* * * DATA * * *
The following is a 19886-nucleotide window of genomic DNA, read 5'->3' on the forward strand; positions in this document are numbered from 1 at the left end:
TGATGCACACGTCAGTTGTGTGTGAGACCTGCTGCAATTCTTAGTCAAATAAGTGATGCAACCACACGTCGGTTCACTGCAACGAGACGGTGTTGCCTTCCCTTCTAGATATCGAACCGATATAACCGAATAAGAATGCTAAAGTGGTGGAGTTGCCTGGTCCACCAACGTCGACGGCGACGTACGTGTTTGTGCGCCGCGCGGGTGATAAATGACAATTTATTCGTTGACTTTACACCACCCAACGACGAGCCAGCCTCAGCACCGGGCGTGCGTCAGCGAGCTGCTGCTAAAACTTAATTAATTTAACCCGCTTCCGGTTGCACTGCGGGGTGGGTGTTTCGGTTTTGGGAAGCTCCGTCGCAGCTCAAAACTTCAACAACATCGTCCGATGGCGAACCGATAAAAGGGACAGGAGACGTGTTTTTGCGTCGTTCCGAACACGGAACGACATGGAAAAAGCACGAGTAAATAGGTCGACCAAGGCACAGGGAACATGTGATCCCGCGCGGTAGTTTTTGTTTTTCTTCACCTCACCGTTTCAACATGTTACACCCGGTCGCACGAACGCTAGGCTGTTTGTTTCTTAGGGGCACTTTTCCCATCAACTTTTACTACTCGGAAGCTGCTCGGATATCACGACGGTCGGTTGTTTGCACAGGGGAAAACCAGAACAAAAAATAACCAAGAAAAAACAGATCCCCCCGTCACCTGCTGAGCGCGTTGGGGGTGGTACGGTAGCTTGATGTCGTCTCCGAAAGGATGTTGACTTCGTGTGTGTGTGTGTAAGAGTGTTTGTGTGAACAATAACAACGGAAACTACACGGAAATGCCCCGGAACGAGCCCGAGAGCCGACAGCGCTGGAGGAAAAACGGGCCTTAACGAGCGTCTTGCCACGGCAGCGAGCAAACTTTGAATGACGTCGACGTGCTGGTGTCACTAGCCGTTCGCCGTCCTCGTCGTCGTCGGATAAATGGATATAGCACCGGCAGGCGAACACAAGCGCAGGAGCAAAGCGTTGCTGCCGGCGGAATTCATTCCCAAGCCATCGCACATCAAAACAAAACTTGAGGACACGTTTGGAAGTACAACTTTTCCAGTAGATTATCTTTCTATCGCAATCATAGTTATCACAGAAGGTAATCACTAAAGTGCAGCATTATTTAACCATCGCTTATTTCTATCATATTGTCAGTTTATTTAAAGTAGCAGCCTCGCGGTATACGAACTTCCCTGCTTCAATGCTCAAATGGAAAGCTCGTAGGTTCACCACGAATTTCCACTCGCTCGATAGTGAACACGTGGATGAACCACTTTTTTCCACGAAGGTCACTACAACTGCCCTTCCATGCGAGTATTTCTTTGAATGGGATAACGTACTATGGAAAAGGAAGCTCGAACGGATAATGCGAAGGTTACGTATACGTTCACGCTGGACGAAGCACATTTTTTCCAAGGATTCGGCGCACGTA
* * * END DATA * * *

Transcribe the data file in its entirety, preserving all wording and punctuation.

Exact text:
The following is a 19886-nucleotide window of genomic DNA, read 5'->3' on the forward strand; positions in this document are numbered from 1 at the left end:
TGATGCACACGTCAGTTGTGTGTGAGACCTGCTGCAATTCTTAGTCAAATAAGTGATGCAACCACACGTCGGTTCACTGCAACGAGACGGTGTTGCCTTCCCTTCTAGATATCGAACCGATATAACCGAATAAGAATGCTAAAGTGGTGGAGTTGCCTGGTCCACCAACGTCGACGGCGACGTACGTGTTTGTGCGCCGCGCGGGTGATAAATGACAATTTATTCGTTGACTTTACACCACCCAACGACGAGCCAGCCTCAGCACCGGGCGTGCGTCAGCGAGCTGCTGCTAAAACTTAATTAATTTAACCCGCTTCCGGTTGCACTGCGGGGTGGGTGTTTCGGTTTTGGGAAGCTCCGTCGCAGCTCAAAACTTCAACAACATCGTCCGATGGCGAACCGATAAAAGGGACAGGAGACGTGTTTTTGCGTCGTTCCGAACACGGAACGACATGGAAAAAGCACGAGTAAATAGGTCGACCAAGGCACAGGGAACATGTGATCCCGCGCGGTAGTTTTTGTTTTTCTTCACCTCACCGTTTCAACATGTTACACCCGGTCGCACGAACGCTAGGCTGTTTGTTTCTTAGGGGCACTTTTCCCATCAACTTTTACTACTCGGAAGCTGCTCGGATATCACGACGGTCGGTTGTTTGCACAGGGGAAAACCAGAACAAAAAATAACCAAGAAAAAACAGATCCCCCCGTCACCTGCTGAGCGCGTTGGGGGTGGTACGGTAGCTTGATGTCGTCTCCGAAAGGATGTTGACTTCGTGTGTGTGTGTGTAAGAGTGTTTGTGTGAACAATAACAACGGAAACTACACGGAAATGCCCCGGAACGAGCCCGAGAGCCGACAGCGCTGGAGGAAAAACGGGCCTTAACGAGCGTCTTGCCACGGCAGCGAGCAAACTTTGAATGACGTCGACGTGCTGGTGTCACTAGCCGTTCGCCGTCCTCGTCGTCGTCGGATAAATGGATATAGCACCGGCAGGCGAACACAAGCGCAGGAGCAAAGCGTTGCTGCCGGCGGAATTCATTCCCAAGCCATCGCACATCAAAACAAAACTTGAGGACACGTTTGGAAGTACAACTTTTCCAGTAGATTATCTTTCTATCGCAATCATAGTTATCACAGAAGGTAATCACTAAAGTGCAGCATTATTTAACCATCGCTTATTTCTATCATATTGTCAGTTTATTTAAAGTAGCAGCCTCGCGGTATACGAACTTCCCTGCTTCAATGCTCAAATGGAAAGCTCGTAGGTTCACCACGAATTTCCACTCGCTCGATAGTGAACACGTGGATGAACCACTTTTTTCCACGAAGGTCACTACAACTGCCCTTCCATGCGAGTATTTCTTTGAATGGGATAACGTACTATGGAAAAGGAAGCTCGAACGGATAATGCGAAGGTTACGTATACGTTCACGCTGGACGAAGCACATTTTTTCCAAGGATTCGGCGCACGTA